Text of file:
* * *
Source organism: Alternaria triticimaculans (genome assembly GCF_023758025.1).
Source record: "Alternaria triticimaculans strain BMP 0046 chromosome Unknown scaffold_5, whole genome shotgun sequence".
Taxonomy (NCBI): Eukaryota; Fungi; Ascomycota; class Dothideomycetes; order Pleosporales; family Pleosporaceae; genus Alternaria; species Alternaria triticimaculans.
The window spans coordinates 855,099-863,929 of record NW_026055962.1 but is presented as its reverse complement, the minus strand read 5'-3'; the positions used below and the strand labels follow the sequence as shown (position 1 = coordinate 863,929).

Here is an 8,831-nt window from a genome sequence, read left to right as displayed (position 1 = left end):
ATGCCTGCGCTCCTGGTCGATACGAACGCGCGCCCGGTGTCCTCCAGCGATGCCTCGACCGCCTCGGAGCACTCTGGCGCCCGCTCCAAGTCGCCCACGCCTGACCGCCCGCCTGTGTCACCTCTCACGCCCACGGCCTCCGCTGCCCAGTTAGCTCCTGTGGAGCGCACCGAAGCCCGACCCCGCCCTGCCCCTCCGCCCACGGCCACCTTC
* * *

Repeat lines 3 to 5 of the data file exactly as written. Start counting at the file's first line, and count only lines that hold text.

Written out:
Taxonomy (NCBI): Eukaryota; Fungi; Ascomycota; class Dothideomycetes; order Pleosporales; family Pleosporaceae; genus Alternaria; species Alternaria triticimaculans.
The window spans coordinates 855,099-863,929 of record NW_026055962.1 but is presented as its reverse complement, the minus strand read 5'-3'; the positions used below and the strand labels follow the sequence as shown (position 1 = coordinate 863,929).

Here is an 8,831-nt window from a genome sequence, read left to right as displayed (position 1 = left end):